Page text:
Guest Post: Anthropology’s front-lines: Notes on crisis, coloniality, and violence

[The following is a guest post by Proshant Chakraborty. Proshant is an applied anthropologist and research consultant based in Mumbai, India. He obtained his master’s in Social and Cultural Anthropology at KU Leuven, Belgium. His current research focuses on front-line workers and violence prevention interventions in urban poor communities.]

#HauTalk

This essay is an attempt to make sense of the controversy at Hau, an open access journal of ethnographic theory, which was launched in 2011 through the efforts of academics in anthropology and graduate students.

Recently, a total of 11 former and current staffers at Hau have published two separate letters (first, second) detailing allegations of physical and emotional abuse, and unethical financial conduct by Giovanni Da Col, the editor-in-chief at Hau.

David Graeber, who was involved with Hau for several years, issued an apology just prior to the first letter’s publication on Footnotes, for his role in not being able to do enough to tackle these serious allegations.

The Hau board of trustees released a statement addressing these allegations, but offered no concrete solutions so far; in an earlier announcement, where they said that Hau was now being incorporated by the University of Chicago Press, they termed these allegations as “destabilizing efforts.” On 16 June, a series of statements were leaked, which detail the steps that the board of trustees had supposedly taken to address these problems, and conclude that Giovanni Da Col was “difficult,” but they did not find any evidence of abuse and harassment.[1]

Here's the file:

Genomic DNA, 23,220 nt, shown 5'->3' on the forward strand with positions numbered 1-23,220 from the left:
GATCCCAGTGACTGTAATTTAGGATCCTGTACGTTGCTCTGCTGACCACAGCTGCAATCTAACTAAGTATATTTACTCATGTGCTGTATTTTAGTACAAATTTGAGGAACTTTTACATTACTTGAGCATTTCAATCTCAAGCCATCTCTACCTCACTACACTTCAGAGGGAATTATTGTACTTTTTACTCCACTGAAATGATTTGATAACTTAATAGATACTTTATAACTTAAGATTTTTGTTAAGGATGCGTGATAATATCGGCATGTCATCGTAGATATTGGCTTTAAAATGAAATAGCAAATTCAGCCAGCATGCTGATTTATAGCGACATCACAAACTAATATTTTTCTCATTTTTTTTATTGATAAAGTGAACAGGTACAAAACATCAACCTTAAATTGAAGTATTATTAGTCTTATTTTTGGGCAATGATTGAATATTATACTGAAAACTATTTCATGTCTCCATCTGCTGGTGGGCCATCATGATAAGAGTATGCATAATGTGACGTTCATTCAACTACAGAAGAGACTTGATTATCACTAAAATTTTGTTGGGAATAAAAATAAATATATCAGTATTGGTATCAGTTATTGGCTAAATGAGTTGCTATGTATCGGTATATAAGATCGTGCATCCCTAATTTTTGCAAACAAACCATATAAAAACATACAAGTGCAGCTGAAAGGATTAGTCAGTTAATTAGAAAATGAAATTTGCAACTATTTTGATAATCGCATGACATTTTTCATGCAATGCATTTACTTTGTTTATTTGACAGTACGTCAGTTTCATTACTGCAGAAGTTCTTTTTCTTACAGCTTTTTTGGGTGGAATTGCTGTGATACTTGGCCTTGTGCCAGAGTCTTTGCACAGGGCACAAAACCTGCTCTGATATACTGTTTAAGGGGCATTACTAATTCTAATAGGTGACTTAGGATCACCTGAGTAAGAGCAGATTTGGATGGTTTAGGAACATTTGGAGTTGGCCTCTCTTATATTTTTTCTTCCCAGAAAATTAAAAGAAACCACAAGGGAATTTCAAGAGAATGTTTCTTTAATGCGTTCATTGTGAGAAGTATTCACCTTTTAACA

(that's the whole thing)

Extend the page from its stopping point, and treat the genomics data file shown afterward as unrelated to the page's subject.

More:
Several scholars, academics, and graduate students have expanded this conversation on social media, particularly on Twitter (or, #AnthroTwitter), and have included systemic critiques of precarity, sexism, racism, and the continuing coloniality in many anthropology faculties (and indeed, in how the discipline is practiced).

In this essay, I do not wish to write specifically about the allegations; I admit I was blindsided by this, given that I am not overly involved in a lot of discussions in academic circles (I am a practicing anthropologist based in Mumbai). Hau was always on my horizon, however; it was a rich source of anthropological/ethnographic theory, one to which I wished to contribute someday. That has changed now.

Instead, I want my intervention in this essay to add to the polyvocality of discussions surrounding #HauTalk: precarity, exploitation, and violence in academia and workspaces, and their relationship with the nature of anthropological practice and knowledge.

To this effect, I introduce and use the term front-line.

Unlike the highly militarized definition of the term, I use it very specifically from my ethnographic research with women front-line workers who’re engaged in preventing gendered violence in Mumbai’s urban poor communities.

I offer five (tentative) inter-related aspects of front-line as possible ways to think about the present moment, and imagine the near-future of anthropological practice: as a spatial metaphor, an infrastructure, labor practices, and an ethnographic orientation, which can lead to the practice of a more “principled” form of anthropology.

Openness, decoloniality—two lenses

In an essay on Cultural Anthropology’s blog, Anand S. Pandian (2018) offers a thoughtful mediation on the idea of “openness”—as one crucial half of the “open access” movement. He writes about important aspects in open access movements—from the finances, labor, to accessibility, collaboration, and openness of knowledge.

Pandian rightly, and emphatically, critiques the “walls” around anthropology: not just paywalls, but walls which uphold privilege, whiteness, coloniality, and power. As a counter to this, implores the vitality of openness as an ethical endeavor—not simply as a model of making anthropological knowledge accessible, but fundamentally about what such knowledge should be about: